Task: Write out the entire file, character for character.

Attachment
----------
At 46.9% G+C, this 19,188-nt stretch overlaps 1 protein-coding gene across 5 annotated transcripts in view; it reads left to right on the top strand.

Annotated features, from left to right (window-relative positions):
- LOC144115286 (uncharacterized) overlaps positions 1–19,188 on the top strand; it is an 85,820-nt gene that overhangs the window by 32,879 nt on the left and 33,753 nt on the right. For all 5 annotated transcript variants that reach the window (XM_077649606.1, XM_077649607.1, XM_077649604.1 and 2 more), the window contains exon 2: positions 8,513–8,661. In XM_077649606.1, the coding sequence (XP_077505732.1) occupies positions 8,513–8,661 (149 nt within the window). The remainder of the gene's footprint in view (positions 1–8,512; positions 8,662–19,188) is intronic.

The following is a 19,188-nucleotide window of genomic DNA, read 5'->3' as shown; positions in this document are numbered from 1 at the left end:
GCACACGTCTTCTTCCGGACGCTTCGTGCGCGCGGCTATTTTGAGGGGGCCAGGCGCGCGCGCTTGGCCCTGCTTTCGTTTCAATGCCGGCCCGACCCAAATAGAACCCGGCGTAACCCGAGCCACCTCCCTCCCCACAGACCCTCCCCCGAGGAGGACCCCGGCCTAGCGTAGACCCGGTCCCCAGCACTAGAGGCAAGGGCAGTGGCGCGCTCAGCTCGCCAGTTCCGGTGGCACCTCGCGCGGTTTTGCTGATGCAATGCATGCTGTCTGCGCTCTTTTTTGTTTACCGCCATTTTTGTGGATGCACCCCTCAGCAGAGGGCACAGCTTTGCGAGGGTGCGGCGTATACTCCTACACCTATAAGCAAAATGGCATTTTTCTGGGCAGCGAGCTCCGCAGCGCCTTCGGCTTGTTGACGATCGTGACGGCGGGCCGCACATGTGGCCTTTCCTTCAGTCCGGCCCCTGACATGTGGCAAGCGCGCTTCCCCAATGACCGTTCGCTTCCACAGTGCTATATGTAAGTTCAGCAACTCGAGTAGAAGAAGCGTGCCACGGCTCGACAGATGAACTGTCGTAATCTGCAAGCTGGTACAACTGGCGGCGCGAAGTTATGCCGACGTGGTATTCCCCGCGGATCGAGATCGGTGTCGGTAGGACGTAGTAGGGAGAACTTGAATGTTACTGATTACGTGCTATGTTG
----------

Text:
At 46.9% G+C, this 19,188-nt stretch overlaps 1 protein-coding gene across 5 annotated transcripts in view; it reads left to right on the top strand.

Annotated features, from left to right (window-relative positions):
- LOC144115286 (uncharacterized) overlaps positions 1–19,188 on the top strand; it is an 85,820-nt gene that overhangs the window by 32,879 nt on the left and 33,753 nt on the right. For all 5 annotated transcript variants that reach the window (XM_077649606.1, XM_077649607.1, XM_077649604.1 and 2 more), the window contains exon 2: positions 8,513–8,661. In XM_077649606.1, the coding sequence (XP_077505732.1) occupies positions 8,513–8,661 (149 nt within the window). The remainder of the gene's footprint in view (positions 1–8,512; positions 8,662–19,188) is intronic.

The following is a 19,188-nucleotide window of genomic DNA, read 5'->3' as shown; positions in this document are numbered from 1 at the left end:
GCACACGTCTTCTTCCGGACGCTTCGTGCGCGCGGCTATTTTGAGGGGGCCAGGCGCGCGCGCTTGGCCCTGCTTTCGTTTCAATGCCGGCCCGACCCAAATAGAACCCGGCGTAACCCGAGCCACCTCCCTCCCCACAGACCCTCCCCCGAGGAGGACCCCGGCCTAGCGTAGACCCGGTCCCCAGCACTAGAGGCAAGGGCAGTGGCGCGCTCAGCTCGCCAGTTCCGGTGGCACCTCGCGCGGTTTTGCTGATGCAATGCATGCTGTCTGCGCTCTTTTTTGTTTACCGCCATTTTTGTGGATGCACCCCTCAGCAGAGGGCACAGCTTTGCGAGGGTGCGGCGTATACTCCTACACCTATAAGCAAAATGGCATTTTTCTGGGCAGCGAGCTCCGCAGCGCCTTCGGCTTGTTGACGATCGTGACGGCGGGCCGCACATGTGGCCTTTCCTTCAGTCCGGCCCCTGACATGTGGCAAGCGCGCTTCCCCAATGACCGTTCGCTTCCACAGTGCTATATGTAAGTTCAGCAACTCGAGTAGAAGAAGCGTGCCACGGCTCGACAGATGAACTGTCGTAATCTGCAAGCTGGTACAACTGGCGGCGCGAAGTTATGCCGACGTGGTATTCCCCGCGGATCGAGATCGGTGTCGGTAGGACGTAGTAGGGAGAACTTGAATGTTACTGATTACGTGCTATGTTG